If you were able to watch our worship service on this previous Sunday, you know that my message was filmed a couple of months ago in the ancient city of Corinth. In December of 2019 I mapped out this series on the book of I Corinthians. I planned for Sunday, April 19 to be an “on location” message highlighting the significance of the city where Paul lived for a year and a half, started a church, and the place where he sent two letters we have in our New Testament. This particular message took hours of research. In December and early January, I read everything I could on the history of Corinth and the culture of the city in Paul’s day. When we arrived in Corinth, we spent a day scouting out the various ruins, the museum, and the Acrocorinth, the hill above the city. The next day, we met our tour guide and spent two days with him, taking copious notes and asking lots of questions. I typically spent several hours in my hotel room each evening rewriting the script for the video; reorganizing the material based upon the various sites we’d visited and any new information our guide had shared with us that day. I spent, minimally, 100 hours on that particular video in both the research and actual filming. Additionally, our Director of Technology, David Wall, worked for countless hours on filming and editing the video. I’ve not asked him for an estimation on how much time he spent on Sunday’s video, but I’m sure it equalled the time I spent. A conservative guess is that 200 hours of labor was spent on preparing the message for Sunday.
Then it failed.
I sat in our family room this past Sunday and watched the video on our television buffer, play for a few seconds, pause, buffer again, play another second or two, then pause again. These interruptions continued until eventually the live feed just died. It really didn’t matter, though. Most people, including my own family members, had already lost interest. It was just too difficult to watch with the continuous buffering. I felt like I was the only one still hanging on, like the lone Braves fan still in the stadium when they are down by 10 runs in the bottom of the ninth. Beyond logic, I was hoping that Facebook would magically repair the stream and somehow the message would be redeemed. I guess I’m either the eternal optimist or the consummate fool.
You can imagine the frustration David and I were experiencing. Around 11:30AM, we had a text exchange which included a lot of emotional venting. As well, we determined that — during the time of not meeting on campus for worship — our services will be streamed on our website as well as shown on Facebook Live. If you are having any technical issues on a Sunday morning, you may simply go to our sermons page and watch the service there. While I generally prefer the Facebook Live option because of the ability for you to participate in, like, and comment on the post, the technical issues made it a less-than-worshipful experience on Sunday. I hope this option works for you during this time of being unable to gather physically for worship.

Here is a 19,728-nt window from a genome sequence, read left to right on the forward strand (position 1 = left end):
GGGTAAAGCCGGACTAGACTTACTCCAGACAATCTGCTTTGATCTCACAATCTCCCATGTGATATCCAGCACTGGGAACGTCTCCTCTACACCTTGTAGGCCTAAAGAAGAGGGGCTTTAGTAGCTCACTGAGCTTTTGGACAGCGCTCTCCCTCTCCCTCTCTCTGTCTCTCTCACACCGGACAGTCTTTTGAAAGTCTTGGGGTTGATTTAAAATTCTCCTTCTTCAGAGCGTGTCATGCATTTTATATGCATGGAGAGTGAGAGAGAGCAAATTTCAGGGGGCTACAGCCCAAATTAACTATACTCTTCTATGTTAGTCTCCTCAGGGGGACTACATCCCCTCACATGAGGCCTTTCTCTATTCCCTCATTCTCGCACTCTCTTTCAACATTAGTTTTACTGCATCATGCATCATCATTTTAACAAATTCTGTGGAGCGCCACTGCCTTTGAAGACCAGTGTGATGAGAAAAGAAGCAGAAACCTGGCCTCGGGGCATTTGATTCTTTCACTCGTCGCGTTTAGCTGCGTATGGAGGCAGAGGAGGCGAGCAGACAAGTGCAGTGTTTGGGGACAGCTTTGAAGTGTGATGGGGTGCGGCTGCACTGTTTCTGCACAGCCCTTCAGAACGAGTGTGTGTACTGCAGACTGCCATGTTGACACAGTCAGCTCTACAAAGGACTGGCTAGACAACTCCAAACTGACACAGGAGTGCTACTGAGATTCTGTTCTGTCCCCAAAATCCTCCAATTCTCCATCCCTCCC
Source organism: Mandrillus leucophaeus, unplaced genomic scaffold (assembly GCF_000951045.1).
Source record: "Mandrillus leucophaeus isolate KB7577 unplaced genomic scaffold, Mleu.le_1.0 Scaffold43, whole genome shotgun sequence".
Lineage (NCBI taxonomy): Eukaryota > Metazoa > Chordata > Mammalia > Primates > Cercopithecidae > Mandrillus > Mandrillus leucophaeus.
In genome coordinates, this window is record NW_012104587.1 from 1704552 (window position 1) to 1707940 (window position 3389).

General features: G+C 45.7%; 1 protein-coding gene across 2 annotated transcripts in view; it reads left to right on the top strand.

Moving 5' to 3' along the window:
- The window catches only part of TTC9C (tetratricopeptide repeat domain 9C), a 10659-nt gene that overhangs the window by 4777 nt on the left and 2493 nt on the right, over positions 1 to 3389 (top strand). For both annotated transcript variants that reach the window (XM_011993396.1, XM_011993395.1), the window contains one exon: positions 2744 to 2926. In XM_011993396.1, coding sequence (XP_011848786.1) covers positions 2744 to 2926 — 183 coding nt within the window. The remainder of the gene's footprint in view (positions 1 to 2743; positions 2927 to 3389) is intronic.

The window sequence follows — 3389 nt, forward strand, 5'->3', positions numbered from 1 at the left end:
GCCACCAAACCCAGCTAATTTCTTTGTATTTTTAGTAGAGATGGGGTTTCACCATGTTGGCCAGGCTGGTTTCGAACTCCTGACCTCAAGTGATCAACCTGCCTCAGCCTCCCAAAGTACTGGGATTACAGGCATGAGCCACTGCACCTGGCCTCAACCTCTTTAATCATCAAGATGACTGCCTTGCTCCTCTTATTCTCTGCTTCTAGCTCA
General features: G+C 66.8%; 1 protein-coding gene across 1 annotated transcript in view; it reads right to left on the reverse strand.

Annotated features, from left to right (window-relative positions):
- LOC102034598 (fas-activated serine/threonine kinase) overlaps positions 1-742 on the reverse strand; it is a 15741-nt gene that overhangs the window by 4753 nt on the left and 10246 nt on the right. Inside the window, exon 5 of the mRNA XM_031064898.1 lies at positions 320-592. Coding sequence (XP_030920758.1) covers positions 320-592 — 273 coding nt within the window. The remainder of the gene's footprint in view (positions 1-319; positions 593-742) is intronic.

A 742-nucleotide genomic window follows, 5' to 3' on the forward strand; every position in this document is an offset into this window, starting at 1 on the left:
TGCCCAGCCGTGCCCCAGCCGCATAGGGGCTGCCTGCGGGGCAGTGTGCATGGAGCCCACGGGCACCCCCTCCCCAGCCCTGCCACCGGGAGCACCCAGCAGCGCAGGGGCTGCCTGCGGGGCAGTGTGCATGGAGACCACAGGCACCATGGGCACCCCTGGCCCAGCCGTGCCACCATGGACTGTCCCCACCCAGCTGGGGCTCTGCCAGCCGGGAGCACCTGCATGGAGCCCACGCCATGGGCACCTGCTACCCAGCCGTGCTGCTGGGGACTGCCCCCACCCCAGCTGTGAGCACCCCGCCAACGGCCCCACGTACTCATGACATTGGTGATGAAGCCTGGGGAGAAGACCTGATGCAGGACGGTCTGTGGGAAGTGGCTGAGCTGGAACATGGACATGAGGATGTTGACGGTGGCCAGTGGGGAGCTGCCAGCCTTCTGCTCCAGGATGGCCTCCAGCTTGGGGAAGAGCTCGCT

I know that many of you are experiencing similar frustrations in your jobs and other areas of life. It’s incredibly difficult when you can’t plan beyond the next few days or couple of weeks. In the ministry world, I’ve heard the term “pivot” more than ever before. You make plans; however, you prepare to pivot to another plan when new information becomes available. For the last six weeks, we’ve been in this pivot mode, attempting to plan future ministry while holding very loosely to those plans.
On Monday of this week, Governor Kemp announced plans to reopen certain businesses and to allow churches to gather for worship. However, as of this writing, the details aren’t exactly clear. There appear to still be enough limitations in place to make it impractical for us to meet on campus for worship right now. Our leadership is continuing to process any new information as it becomes available and discussing the next best steps for Northway. We promise to keep you updated on any future (held loosely) plans.
Finally, I’d like to update you on a couple of church business matters. On Good Friday, April 10, our church met together for a business meeting over Zoom. The motion presented by the Lead Ministry Team at this meeting was to approve our church applying for a loan through the Payroll Protection Program. This motion passed unanimously. As of this writing, our application is in process with Truist bank.
Secondly, you likely have heard by now that our roof and steeple were damaged by the tornado that traveled down Zebulon Road early on the Monday morning after Easter. We’ve had our roof temporarily patched and are waiting on an engineer and estimator to evaluate the extent of the damage. Hopefully we will have more information available soon.
I hope you and your family are doing well (and are not too frustrated!) during this time. If there is anything you need, please feel free to reach out to our church staff, our deacons, or your Home Team leader. During this time, we certainly need one another! Stay well and I look forward to seeing you soon!